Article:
February 24, 2021
Kavli Institute for the Physics and Mathematics of the Universe (Kavli IPMU)
Our universe is dominated by a mysterious matter known as dark matter. Its name comes from the fact that dark matter does not absorb, reflect or emit electromagnetic radiation, making it difficult to detect.
Now, a research team including the Kavli Institute for the Physics and Mathematics of the Universe (Kavli IPMU) Project Assistant Professor Satoshi Shirai has investigated the strength of dark matter scattered across the smallest galaxies in the universe using stellar kinematics.
“We discovered that the strength of dark matter is quite small, suggesting that dark matter does not easily scatter together,” said Kohei Hayashi, a former Kavli IPMU project researcher, and currently a project assistant professor at the Tohoku University and lead author of the study.
Much is unknown about dark matter, but theoretical and experimental research, from particle physics to astronomy, are elucidating more about it little by little.
One prominent theory surrounding dark matter is the self-interacting dark matter (SIDM) theory. It states that dark matter distributions in galactic centers become less dense because of the self-scattering of dark matter.
However, supernova explosions, which occur toward the end of a massive star’s life, can also form less dense distributions. This makes it challenging to distinguish whether it is the supernova explosion or the nature of dark matter that causes a less dense distribution of dark matter.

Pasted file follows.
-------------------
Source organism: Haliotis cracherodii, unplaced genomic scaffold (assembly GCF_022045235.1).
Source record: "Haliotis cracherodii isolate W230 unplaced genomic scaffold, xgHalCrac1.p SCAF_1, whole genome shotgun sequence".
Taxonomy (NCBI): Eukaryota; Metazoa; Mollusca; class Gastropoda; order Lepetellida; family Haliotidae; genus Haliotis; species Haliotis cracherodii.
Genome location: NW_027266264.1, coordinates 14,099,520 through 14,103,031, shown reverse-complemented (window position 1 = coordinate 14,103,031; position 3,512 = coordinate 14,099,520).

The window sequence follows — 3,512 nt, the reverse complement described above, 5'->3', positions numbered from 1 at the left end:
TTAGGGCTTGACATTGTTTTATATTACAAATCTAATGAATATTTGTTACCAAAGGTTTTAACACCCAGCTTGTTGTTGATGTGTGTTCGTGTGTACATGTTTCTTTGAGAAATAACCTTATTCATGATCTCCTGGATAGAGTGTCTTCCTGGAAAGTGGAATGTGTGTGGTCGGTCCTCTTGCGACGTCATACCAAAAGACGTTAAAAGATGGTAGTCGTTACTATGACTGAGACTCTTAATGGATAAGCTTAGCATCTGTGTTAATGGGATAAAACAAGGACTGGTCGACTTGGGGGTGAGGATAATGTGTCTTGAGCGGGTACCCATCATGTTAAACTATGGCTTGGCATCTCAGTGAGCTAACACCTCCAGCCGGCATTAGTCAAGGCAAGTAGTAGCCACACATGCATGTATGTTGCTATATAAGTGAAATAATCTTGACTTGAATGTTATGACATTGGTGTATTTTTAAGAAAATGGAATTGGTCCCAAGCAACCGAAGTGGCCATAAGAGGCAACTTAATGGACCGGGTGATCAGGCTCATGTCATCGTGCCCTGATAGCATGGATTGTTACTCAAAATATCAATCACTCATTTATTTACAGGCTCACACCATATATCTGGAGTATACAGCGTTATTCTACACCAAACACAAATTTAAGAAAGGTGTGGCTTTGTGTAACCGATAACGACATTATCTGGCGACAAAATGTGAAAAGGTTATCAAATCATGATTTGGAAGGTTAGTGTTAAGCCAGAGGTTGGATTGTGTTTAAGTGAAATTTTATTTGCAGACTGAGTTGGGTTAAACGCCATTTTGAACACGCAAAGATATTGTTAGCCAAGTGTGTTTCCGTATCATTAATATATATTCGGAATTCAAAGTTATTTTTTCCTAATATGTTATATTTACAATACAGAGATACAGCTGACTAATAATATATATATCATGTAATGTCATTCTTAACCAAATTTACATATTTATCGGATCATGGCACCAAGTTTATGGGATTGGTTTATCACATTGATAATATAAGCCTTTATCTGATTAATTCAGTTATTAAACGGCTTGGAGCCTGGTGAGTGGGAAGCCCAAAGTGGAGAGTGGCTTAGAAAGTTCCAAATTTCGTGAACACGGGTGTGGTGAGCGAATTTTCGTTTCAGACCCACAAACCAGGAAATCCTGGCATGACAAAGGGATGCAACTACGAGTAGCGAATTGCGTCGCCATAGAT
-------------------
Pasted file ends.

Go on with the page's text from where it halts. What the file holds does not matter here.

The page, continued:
To clarify this, Hayashi and his team focused on ultra-faint dwarf galaxies. Here a few stars exist, rendering the influences of supernova explosions negligible.
Their findings showed that dark matter is dense at the center of the galaxy, challenging the basic premise of SIDM. Images from the dwarf galaxy Segue 1 revealed high dark matter density at the center of the galaxy, and that scattering is limited.
“Our study showed how useful stellar kinematics in ultra-faint dwarf galaxies are for testing existing theories on dark matter,” noted Hayashi. “Further observations using next-generation wide-field spectroscopic surveys with the Subaru Prime Focus Spectrograph, will maximize the chance of obtaining dark matter’s smoking gun.”
For more details, please refer to the press release by Tohoku University.
Journal: Physical Review D
Title: Probing Dark Matter Self-interaction with Ultra-faint Dwarf Galaxies
Authors: Kohei Hayashi (1), Masahiro Ibe (2, 3), Shin Kobayashi (2), Yuhei Nakayama (2), Satoshi Shirai (3)
1. Astronomical Institute, Tohoku University, Sendai, Miyagi 980-8578, Japan
2. Institute for Cosmic Ray Research, The University of Tokyo, Kashiwa, Chiba 277-8582, Japan
3. Kavli Institute for the Physics and Mathematics of the Universe (KAVLI IPMU, WPI), The University of Tokyo, Kashiwa, Chiba 277-8583, Japan
Astronomical Institute, Tohoku University
Email: k.hayasi _at_ astr.tohoku.ac.jp
Website (Astronomical Institute, Tohoku University): https://www.astr.tohoku.ac.jp/en/index.html
Please change * _at_ to @